This publication spans everything from basics to specifics, predictive science to natural history. It begins by explaining a lot of things that I take for granted, and would imagine that many Pacific Northwesterners also consider common knowledge — the recent history of wildfire suppression policy, explanations of historical fire regimes, and the many dangers posed to the natural world by the interaction of the two.

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Updates and some slightly unsettling questions

4 Feb

What a busy few weeks! I’ve had a very strange and thought provoking experience, recently, which is mostly what I want to talk about in this post — especially if any of you can weigh in on the issue. But rather than append random updates to the end of the discussion, I’ll get them out of the way right off the top for those who are interested.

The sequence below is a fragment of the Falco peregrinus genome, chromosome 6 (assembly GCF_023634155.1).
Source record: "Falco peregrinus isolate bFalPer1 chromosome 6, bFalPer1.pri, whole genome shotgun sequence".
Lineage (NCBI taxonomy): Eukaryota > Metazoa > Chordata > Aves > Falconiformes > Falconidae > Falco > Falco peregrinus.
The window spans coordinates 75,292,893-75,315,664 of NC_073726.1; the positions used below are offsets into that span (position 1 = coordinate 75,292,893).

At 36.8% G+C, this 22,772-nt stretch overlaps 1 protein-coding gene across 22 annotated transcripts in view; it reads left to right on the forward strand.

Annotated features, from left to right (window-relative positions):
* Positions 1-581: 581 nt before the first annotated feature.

So, as far as school goes, I’ve recently begun doing watershed surveys, involving visual protocols and generating to-scale maps of a reach. It’s been fun, and more than a little wet. I want to post an update with scans once I get more done. Same goes for my silviculture class, in which a group of us are working on a restoration proposal for an area of greenspace on our campus. I’m becoming pretty comfortable with ArcGIS, too — and would heartily recommend Getting to Know ArcGIS to anyone wanting to learn this program. The book is fabulous and practical, and comes with a trial of the program suite, too — though Mac users will be out of luck.